The production of saffron crocus (Crocus sativus) is the third business with flowers which drew my attention after the Rosa damascene (used to produce rose oil) and lavender. It is interesting how a tender flower can become the subject of large-scale business to a degree that has brought this country to the top world rankings of production and exports and, probably has consequently attracted the interest of even groups of local thugs.
Saffron crocus is a special kind of crocus. Unlike the spring crocus (Crocus flavus or Crocus aureus) – one of the harbingers of spring and nature shrugging off the cold clutches of winter – and the autumn crocus, also called naked ladies (Colchicum autumnale) and part of the autumn colours, saffron crocus, as its name indicates, is grown for the three stigmas in the bloom from which saffron (safranum) is derived after they are dried. This is used in cooking mainly as a seasoning and colouring agent. Saffron is also known as ‘red gold’ and is the most costly spice in the world. This is not by chance, because it is picked only by hand and about 200 blooms produce 1 gramme of the spice.
Spring crocus and Naked ladies
Saffron crocus cultivation in Bulgaria
The saffron crocus originated in Southwest Asia. It was first cultivated in Greece. Today, saffron production is concentrated along the Spain – India line, including Morocco, Egypt, Italy, Greece, Iran, and Azerbaijan.
Saffron crocus became a “modern” crop in Bulgaria after the attempts to rechannel tobacco production and the relevant subsidies. It is mainly concentrated in the Rhodopes, into alternative farming. It turned out that Bulgaria is a favourable location for the cultivation of crocus (both literally and not). Step by step, first driven by curiosity and then because they enjoyed the results, enthusiasts, many of whom with “imported” capital (from relatives living abroad or own money saved from working abroad), bought land and enlarged their holdings, planted crocus bulbs and gathered the fruit of success.
Production in Bulgaria is concentrated in the Rhodopes, Dobroudzha and the Valley of Roses. The growing number of producers is not considered a threat by those who have been on the market for four or five years. On the contrary, many of them readily share their experience and technological know-how of saffron crocus cultivation. The world market is large and hungry so that there is a place for everyone under the sun at this point. As in every other business, there is a problem with chance “businessmen” who only want a quick profit. With their chaotic actions on the border of good practice standards in this branch, they undercut prices and offer a low quality product, which is detrimental to both serious producers and the country’s image as an exporter of saffron.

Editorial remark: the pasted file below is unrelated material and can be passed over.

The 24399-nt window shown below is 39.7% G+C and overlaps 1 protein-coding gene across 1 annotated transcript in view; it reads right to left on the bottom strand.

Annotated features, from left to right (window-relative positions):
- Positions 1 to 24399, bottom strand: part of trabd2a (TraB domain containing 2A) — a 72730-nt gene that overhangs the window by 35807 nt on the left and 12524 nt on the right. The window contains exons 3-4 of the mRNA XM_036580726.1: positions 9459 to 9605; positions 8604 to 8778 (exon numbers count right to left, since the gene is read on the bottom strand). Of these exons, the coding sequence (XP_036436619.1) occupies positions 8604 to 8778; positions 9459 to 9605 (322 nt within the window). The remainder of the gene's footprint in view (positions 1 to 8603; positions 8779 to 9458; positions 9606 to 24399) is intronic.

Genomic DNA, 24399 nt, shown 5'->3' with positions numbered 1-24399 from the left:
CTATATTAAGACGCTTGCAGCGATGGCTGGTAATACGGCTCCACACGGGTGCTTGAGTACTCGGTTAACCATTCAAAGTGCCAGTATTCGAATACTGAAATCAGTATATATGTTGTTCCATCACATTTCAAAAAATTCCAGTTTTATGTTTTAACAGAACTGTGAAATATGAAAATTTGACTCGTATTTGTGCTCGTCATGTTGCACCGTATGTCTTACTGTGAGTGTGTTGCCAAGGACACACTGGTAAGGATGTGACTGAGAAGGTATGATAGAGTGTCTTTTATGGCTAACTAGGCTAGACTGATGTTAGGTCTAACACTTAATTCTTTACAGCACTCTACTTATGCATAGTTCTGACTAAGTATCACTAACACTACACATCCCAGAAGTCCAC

Crocus likes friable, well-drained soil, preferably sloping and sunny. New bulbs are planted in August and the crop is harvested from mid-October to mid-November. Each bulb produces up to three blooms. Blooming is irregular and requires daily attention. Blooms are preferably picked early in the day while they are still closed. All blooms that have opened overnight should be picked to avoid fading. This is only done by hand, which may mean a problem with providing workers for the short period of harvesting.
To preserve the high quality of the saffron, the three stigmas and styles called threads should be removed from the flower and dried the very same day. Only the crimson part of the stigmas is valuable, the rest is removed. Dried saffron is vacuum-packed to avoid moisture.
Fresh high-quality saffron is distinguished by long, well dried threads with regular vivid colour and a typical smell of hay.
After the saffron stigmas are extracted the bloom can also be distilled and the resulting essential oil can be used in cosmetics and sweets.
Saffron bulbs survive up to minus 20°C temperatures in winter. The leaves may remain green until early summer when they wilt and the bulbs are ready to be replanted. The average survival rate of one bulb is up to seven years, with maximum flowering and formation of corms beginning in the third year. In spite of all mechanical attempts, planting and removal of weeds are also manual to avoid harm of the bulbs and preventive chemical agents are not used.
There are two main technologies of saffron cultivation. In Europe, saffron is planted in rows which expand with the years. This provides larger blooms and easier access to them. The result is long threads of intensive colour.
In the Arab world, saffron is grown densely, grows as a meadow and stepping on it at harvest time cannot be avoided. Saffron threads are thicker and shorter.
Saffron is used as a seasoning and colouring agent in food, as well as in medicine. It is traditional for Arab and some Asian countries, but has also become popular in Europe and North America. Spain is the largest exporter in the Old World and the highest demand for the spice is recorded in British and German markets.